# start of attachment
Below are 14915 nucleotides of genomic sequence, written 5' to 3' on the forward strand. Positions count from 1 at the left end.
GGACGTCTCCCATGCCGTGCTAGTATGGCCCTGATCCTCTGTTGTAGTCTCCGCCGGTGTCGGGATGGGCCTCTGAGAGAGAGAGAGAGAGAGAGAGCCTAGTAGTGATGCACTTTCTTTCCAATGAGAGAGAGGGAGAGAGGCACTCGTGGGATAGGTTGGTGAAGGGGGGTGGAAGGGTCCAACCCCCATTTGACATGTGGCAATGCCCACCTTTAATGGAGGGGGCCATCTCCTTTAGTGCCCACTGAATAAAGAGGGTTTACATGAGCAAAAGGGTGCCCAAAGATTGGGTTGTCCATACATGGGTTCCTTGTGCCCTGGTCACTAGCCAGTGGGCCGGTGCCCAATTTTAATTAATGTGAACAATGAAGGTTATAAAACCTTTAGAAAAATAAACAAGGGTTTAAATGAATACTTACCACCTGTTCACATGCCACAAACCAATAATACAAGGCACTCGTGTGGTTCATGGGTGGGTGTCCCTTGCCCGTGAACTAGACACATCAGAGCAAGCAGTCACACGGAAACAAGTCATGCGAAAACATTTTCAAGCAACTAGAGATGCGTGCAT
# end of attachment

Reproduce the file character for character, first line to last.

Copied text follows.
Below are 14915 nucleotides of genomic sequence, written 5' to 3' on the forward strand. Positions count from 1 at the left end.
GGACGTCTCCCATGCCGTGCTAGTATGGCCCTGATCCTCTGTTGTAGTCTCCGCCGGTGTCGGGATGGGCCTCTGAGAGAGAGAGAGAGAGAGAGAGCCTAGTAGTGATGCACTTTCTTTCCAATGAGAGAGAGGGAGAGAGGCACTCGTGGGATAGGTTGGTGAAGGGGGGTGGAAGGGTCCAACCCCCATTTGACATGTGGCAATGCCCACCTTTAATGGAGGGGGCCATCTCCTTTAGTGCCCACTGAATAAAGAGGGTTTACATGAGCAAAAGGGTGCCCAAAGATTGGGTTGTCCATACATGGGTTCCTTGTGCCCTGGTCACTAGCCAGTGGGCCGGTGCCCAATTTTAATTAATGTGAACAATGAAGGTTATAAAACCTTTAGAAAAATAAACAAGGGTTTAAATGAATACTTACCACCTGTTCACATGCCACAAACCAATAATACAAGGCACTCGTGTGGTTCATGGGTGGGTGTCCCTTGCCCGTGAACTAGACACATCAGAGCAAGCAGTCACACGGAAACAAGTCATGCGAAAACATTTTCAAGCAACTAGAGATGCGTGCAT